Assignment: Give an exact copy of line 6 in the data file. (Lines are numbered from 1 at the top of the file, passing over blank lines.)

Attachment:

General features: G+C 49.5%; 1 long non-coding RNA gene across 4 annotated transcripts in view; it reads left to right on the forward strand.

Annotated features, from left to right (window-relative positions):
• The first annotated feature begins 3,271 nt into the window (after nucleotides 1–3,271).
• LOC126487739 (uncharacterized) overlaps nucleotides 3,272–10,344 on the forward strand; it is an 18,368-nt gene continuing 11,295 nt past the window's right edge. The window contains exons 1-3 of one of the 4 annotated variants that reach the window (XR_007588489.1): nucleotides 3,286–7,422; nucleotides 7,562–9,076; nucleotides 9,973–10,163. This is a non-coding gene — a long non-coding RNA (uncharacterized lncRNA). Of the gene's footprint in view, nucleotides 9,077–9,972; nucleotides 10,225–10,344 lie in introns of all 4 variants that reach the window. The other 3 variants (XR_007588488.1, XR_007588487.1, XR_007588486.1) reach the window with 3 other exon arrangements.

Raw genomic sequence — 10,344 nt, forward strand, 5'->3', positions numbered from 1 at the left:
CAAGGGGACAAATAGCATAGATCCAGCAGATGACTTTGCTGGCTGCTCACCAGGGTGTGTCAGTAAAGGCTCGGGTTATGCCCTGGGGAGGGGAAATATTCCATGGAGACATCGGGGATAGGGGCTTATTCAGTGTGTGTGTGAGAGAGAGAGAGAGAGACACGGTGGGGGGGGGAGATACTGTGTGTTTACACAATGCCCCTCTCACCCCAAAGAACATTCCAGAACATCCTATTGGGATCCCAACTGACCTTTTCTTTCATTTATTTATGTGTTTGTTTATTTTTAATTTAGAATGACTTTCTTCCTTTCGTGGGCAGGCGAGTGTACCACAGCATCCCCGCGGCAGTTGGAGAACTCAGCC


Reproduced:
CAAGGGGACAAATAGCATAGATCCAGCAGATGACTTTGCTGGCTGCTCACCAGGGTGTGTCAGTAAAGGCTCGGGTTATGCCCTGGGGAGGGGAAATATTCCATGGAGACATCGGGGATAGGGGCTTATTCAGTGTGTGTGTGAGAGAGAGAGAGAGAGACACGGTGGGGGGGGGAGATACTGTGTGTTTACACAATGCCCCTCTCACCCCAAAGAACATTCCAGAACATCCTATTGGGATCCCAACTGACCTTTTCTTTCATTTATTTATGTGTTTGTTTATTTTTAATTTAGAATGACTTTCTTCCTTTCGTGGGCAGGCGAGTGTACCACAGCATCCCCGCGGCAGTTGGAGAACTCAGCC